Pastry schools in France, there are others.

Ecole Patisserie MOFThere are other schools apart from Ferrandi that offer professional pastry courses taught in English geared towards internationals. I say this in case you don’t get into Ferrandi, it’s not unlucky, in fact, it can be an opportunity to explore another path towards your career in pastry. Read well the websites of each school, some offer short courses as well as the Diploma course.

The schools I refer to are ones that I’ve known people to go to and who were happy with the program. I give you three other choices (in addition to Ferrandi):

Le Cordon Bleu, Paris

Ecole Bellouet Conseil, Paris

ENSPEcole Nationale Supérieure de la Pâtisserie, Yssingeaux Haute-Loire

Your chefs in any of these schools overall will be excellent . The world of patisserie in France is a small one. For example, the chef who is teaching at ENSP would know the chefs at Ferrandi, Le Cordon Bleu &/or Ecole Bellouet because at one stage in their careers it’s more than likely they would have worked together somewhere like at Lenotre, Dalloyau, Ritz, Fauchon, etc. Meaning their methods are similar if not the same.

I guess what you should look at in terms of a course program is the size of the class (how many students per) and how many hours of practical training (in lab experience) you get. They are just my tips. Because finally when you are out there doing your internship after the program you will be working with students (comrades) who are from other pastry schools, then you will see your level is pretty much equivalent. If you find yourself lacking in knowledge and skill when comparing yourself to your comrades it may be because they’ve had previous training before doing a french program (and sometimes they just don’t say so), it does not necessarily reflect the program or the school.

Well, perhaps I’ve said something you already know, if not then I’m glad I could be of help.

Good luck! And what’s meant to be will be!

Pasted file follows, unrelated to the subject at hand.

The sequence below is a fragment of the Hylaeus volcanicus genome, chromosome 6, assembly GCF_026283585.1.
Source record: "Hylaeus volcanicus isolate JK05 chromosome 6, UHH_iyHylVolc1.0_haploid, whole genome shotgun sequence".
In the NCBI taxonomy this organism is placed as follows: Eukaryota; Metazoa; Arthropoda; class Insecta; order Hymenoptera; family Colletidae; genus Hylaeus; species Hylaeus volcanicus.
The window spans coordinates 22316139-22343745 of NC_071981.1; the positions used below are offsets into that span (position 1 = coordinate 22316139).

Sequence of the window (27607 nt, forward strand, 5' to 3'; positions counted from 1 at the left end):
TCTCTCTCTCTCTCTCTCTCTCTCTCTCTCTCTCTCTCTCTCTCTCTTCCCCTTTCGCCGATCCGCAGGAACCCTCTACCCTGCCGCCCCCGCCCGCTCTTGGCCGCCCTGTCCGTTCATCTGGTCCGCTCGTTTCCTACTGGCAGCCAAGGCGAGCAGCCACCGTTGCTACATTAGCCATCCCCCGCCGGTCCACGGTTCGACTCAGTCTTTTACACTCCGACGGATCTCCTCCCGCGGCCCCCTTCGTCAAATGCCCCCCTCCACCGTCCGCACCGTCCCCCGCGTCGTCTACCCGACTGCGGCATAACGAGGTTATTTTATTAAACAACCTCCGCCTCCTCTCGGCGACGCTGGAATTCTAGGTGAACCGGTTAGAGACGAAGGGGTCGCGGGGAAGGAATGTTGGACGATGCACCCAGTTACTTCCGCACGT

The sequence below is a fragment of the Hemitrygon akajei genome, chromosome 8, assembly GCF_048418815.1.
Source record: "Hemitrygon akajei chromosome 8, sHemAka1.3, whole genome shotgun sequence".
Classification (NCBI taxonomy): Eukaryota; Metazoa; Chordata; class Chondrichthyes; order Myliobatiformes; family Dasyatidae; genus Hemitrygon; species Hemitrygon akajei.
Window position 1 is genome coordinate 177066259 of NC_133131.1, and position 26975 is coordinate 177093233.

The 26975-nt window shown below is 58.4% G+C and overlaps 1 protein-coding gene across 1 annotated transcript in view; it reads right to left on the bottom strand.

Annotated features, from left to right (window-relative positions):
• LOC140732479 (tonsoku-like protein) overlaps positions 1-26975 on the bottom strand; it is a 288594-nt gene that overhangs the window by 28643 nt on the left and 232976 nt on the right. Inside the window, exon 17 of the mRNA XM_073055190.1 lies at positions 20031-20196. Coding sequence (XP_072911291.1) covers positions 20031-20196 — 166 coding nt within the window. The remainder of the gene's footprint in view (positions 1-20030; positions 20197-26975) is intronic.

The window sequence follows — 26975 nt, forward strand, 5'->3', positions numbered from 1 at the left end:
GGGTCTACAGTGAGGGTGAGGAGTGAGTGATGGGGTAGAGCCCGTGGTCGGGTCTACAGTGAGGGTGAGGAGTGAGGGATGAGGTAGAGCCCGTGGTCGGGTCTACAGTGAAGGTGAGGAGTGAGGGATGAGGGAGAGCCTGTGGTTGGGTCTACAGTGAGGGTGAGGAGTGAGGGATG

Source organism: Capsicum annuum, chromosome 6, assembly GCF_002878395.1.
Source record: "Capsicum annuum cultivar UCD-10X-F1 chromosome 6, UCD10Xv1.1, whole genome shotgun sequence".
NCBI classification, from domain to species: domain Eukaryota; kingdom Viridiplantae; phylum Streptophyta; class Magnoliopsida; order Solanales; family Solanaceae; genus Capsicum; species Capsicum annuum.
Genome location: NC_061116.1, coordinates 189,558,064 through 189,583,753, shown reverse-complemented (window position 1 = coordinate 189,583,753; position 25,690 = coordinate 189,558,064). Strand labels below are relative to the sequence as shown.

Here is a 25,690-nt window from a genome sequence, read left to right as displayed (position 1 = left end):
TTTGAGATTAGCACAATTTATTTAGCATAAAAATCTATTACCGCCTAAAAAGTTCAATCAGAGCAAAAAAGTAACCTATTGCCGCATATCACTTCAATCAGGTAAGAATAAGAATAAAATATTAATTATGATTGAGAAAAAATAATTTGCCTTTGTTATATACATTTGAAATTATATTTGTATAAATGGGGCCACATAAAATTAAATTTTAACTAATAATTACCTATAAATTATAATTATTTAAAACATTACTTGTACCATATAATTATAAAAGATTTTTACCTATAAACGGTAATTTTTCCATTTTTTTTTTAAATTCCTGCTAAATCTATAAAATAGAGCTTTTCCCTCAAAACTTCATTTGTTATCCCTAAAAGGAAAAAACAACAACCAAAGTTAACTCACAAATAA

Miss Pirisi

Macarons par Miss Pirisi

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Top to bottom:
Coffee macarons: Cafe, (2 photos) :  “Cafe Sydney” because of it’s creamy coffee saveur and I’m a Sydney gal (miss those cafe lates and cuppocinos Sunday mornings along the esplanade at Bondi Beach).
Chocolate macarons: Chocolat, (1 photo) : “Intense chocolate” a chocolate ganache to die for, totally indulgent.
Vanilla macarons: Vanille, (1 photo) : “Mad Pod Vanille” is a traditional Creme au Beurre recipe with the grains of Madagascar vanilla pods.
Pistachio macarons: Pistache, (1 photo) : the earthy reddish/green shell representative of the raw pistache, pistache cru.
Caramel Toffee macarons: (2 photos) : “Gooey toffee caramel”. Each have their own personality, can you tell?
More flavours saveurs coming soon.
Peanut butter macarons: beurre de cacahuète, (2 photos) : “Skippy” is peanut butter made to ganache with milk chocolate and is totally for kids and grownups!
Lemon macarons : Citron jaune, (1 photo)”Citron ZING!”, Citron jaune cremeux, a lemon cream that has a balance of sweetness, freshness and zing!
Mint macarons: ganache Menthe-Chocolat, the After Dinner Macaron. A mint cream with shrapnel of dark chocolate throughout. Get 27, a French green liqueur lightly colours but doesn’t perfume enough so I’ve added a few drops of mint essence, the french call it an “exhausteur de gout”.